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marricgardens

The ones I bought one year were supposed to be the small yellow ones, instead they turned out to be the huge dinner plate variety. Boy, were those stems thick! Everyone in the neighbourhood used to say they could see my dahlias a block away. We lived in the city then and it was somewhat sheltered. I've thought about trying them here tho and see what happens. I'll try once more to overwinter the tubers.

    Bookmark   March 16, 2013 at 5:22PM
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Ginny McLean_Petite_Garden

Definately bigger than a peony, Lynn, but I've never had any reach the size of a Corningware dinner plate. More like a salad plate., :) They have very strong, thick stems like sunflowers.

Best dahlias in Canada, IMO, are from Ferncliffe. Huge selection and quality tubers although I have purchased them from Vesey's, T&T, and McFayden's in the past as well. :)

I've also grown the smaller ones and novelties from seed and overwintered the tubers.

Ginny

    Bookmark   March 16, 2013 at 6:59PM
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nutsaboutflowers(2b/3a)

Ginny, the ones I saw were from Botanus, and the prices seem lower than when I looked up Ferncliff. But, maybe the size and/or type are different?

Are dahlias relatively pest and disease free?

I wonder why Marcia can't get them to bloom.......I certainly want blooms :)

    Bookmark   March 16, 2013 at 7:18PM
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Ginny McLean_Petite_Garden

Botanus too! Yes, they have some beauties this year.. :) Nadia Ruth is one I've never grown. A few years ago, I grew Night Butterfly, Blue Bayou, and another collarette that I can't remember. They were simply stunning in the back of the garden. Very rich looking blooms! :)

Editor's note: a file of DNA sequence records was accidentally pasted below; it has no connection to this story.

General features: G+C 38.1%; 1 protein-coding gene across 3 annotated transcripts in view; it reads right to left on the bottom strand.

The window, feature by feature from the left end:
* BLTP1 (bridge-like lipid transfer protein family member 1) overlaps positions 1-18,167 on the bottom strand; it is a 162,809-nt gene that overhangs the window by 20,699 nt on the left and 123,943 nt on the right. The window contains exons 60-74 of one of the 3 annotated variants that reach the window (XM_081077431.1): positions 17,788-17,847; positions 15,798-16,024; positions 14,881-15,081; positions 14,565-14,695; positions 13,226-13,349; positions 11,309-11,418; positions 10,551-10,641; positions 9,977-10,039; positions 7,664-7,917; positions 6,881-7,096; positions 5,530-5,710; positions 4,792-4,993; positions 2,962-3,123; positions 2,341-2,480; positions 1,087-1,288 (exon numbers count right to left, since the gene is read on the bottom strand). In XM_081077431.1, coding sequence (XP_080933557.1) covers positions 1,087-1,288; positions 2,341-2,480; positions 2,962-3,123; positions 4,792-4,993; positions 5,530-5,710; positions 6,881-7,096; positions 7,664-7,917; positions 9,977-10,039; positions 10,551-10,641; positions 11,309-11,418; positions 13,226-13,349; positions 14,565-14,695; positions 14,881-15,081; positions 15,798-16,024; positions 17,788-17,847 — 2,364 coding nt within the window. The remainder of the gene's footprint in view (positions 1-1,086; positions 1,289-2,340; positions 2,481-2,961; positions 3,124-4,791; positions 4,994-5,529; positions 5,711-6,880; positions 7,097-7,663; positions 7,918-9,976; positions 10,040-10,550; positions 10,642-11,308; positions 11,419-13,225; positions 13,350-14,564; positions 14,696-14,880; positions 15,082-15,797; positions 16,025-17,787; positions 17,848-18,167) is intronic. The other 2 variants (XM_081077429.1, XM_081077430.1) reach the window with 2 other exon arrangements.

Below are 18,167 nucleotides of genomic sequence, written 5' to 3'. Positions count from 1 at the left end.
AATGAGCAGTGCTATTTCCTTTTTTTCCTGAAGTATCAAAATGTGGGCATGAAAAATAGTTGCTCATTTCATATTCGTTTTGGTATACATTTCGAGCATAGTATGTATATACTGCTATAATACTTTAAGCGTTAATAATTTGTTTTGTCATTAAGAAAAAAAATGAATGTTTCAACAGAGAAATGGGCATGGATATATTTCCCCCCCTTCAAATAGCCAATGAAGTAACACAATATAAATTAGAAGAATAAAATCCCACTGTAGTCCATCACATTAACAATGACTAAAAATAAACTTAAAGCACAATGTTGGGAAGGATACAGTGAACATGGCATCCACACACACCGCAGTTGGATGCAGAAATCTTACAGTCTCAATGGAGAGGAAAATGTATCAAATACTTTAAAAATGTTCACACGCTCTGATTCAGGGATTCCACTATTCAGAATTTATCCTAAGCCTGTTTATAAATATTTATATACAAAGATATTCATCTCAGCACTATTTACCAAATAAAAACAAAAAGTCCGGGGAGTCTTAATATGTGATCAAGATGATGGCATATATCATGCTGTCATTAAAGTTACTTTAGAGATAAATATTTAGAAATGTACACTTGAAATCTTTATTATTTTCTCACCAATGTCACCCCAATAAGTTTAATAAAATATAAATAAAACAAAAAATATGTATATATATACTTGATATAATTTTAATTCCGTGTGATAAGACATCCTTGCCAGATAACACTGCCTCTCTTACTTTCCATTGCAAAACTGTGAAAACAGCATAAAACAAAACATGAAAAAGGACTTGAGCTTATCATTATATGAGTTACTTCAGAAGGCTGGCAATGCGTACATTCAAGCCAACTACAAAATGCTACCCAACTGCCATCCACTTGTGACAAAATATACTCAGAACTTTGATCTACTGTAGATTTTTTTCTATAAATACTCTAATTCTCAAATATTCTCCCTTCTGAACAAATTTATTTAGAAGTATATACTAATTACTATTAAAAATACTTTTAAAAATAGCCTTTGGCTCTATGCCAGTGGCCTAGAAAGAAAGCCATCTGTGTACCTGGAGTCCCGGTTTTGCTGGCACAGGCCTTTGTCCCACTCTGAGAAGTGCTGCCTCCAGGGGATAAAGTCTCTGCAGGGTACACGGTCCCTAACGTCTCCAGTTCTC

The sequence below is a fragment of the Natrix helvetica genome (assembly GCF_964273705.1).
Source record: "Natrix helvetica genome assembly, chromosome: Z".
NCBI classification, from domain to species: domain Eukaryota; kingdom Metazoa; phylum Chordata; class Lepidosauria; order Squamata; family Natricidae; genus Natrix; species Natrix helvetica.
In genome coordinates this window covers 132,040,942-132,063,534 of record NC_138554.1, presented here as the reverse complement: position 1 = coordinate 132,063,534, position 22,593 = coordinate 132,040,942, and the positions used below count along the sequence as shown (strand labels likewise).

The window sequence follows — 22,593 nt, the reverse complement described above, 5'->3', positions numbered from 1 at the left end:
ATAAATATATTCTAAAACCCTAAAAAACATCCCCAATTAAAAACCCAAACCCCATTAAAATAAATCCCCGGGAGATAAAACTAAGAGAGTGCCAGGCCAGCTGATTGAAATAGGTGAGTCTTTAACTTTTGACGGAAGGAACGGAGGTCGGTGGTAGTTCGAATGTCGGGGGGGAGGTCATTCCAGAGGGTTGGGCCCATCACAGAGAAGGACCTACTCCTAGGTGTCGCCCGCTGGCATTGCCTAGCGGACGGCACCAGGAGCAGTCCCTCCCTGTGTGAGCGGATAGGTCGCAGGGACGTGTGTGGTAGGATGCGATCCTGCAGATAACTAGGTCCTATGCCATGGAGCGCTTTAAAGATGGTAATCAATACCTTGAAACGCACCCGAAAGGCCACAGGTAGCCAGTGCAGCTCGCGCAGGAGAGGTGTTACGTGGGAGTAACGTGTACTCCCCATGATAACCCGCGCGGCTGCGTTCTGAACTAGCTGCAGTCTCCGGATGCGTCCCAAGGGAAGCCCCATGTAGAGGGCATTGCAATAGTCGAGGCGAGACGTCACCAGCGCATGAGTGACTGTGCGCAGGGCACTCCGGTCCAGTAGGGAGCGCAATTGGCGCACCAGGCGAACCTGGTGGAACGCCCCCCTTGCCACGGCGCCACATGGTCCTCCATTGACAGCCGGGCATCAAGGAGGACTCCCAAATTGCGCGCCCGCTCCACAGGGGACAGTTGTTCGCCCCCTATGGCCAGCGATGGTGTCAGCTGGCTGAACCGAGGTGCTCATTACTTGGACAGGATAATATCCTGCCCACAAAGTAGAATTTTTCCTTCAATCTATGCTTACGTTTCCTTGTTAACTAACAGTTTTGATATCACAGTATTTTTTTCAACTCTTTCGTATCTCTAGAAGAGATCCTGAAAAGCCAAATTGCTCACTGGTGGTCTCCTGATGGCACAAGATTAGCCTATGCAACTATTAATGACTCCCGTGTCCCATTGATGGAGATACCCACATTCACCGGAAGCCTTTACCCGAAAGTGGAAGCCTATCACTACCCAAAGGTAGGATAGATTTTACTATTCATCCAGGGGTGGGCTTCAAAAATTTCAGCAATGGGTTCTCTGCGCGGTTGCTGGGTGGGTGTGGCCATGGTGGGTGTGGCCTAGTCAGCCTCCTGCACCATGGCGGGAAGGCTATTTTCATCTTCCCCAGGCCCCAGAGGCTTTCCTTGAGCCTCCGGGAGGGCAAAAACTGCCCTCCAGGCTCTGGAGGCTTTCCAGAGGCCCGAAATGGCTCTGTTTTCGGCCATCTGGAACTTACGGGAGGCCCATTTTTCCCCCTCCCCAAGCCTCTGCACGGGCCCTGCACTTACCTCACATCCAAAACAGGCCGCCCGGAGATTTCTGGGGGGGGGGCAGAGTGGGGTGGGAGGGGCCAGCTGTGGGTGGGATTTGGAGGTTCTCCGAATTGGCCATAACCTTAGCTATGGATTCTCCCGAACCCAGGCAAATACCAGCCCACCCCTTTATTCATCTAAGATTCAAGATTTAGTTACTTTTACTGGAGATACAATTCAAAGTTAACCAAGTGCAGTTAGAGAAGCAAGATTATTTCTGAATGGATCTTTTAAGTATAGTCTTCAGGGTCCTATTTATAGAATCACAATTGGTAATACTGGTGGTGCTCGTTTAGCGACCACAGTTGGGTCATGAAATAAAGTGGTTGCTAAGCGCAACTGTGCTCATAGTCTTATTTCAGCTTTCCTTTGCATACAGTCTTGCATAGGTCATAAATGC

Ginny

    Bookmark   March 16, 2013 at 11:22PM
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CLBlakey

I have nothing to add of my own info but found this thread that may be helpful

Here is a link that might be useful: Dahlia's won't bloom

    Bookmark   March 18, 2013 at 2:50AM
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shazam_z3

I've been buying some for the past few years now. I get them in pots with flower buds on them already though. I get the smaller sized ones. They bloom great for me, even in part shade. I've never grown them from just the tuber, I suspect you might have to start them rather early.

    Bookmark   March 20, 2013 at 4:47PM
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donna_in_sask

If you don't want to spend a lot of money, Costco has bags of Spring bulbs in their warehouse right now; you can get a big bag of dahlia tubers for around $13. Check the back of the bag to find out what kind of dahlias they are, the dinnerplate ones are the largest flowering, both in flower and plant size. In my garden, the best spot for dahlias is next to the house, in a protected site with afternoon sun, and light friable soil. The larger ones definitely need staking - nothing more disappointing than a fully grown plant toppled over by wind.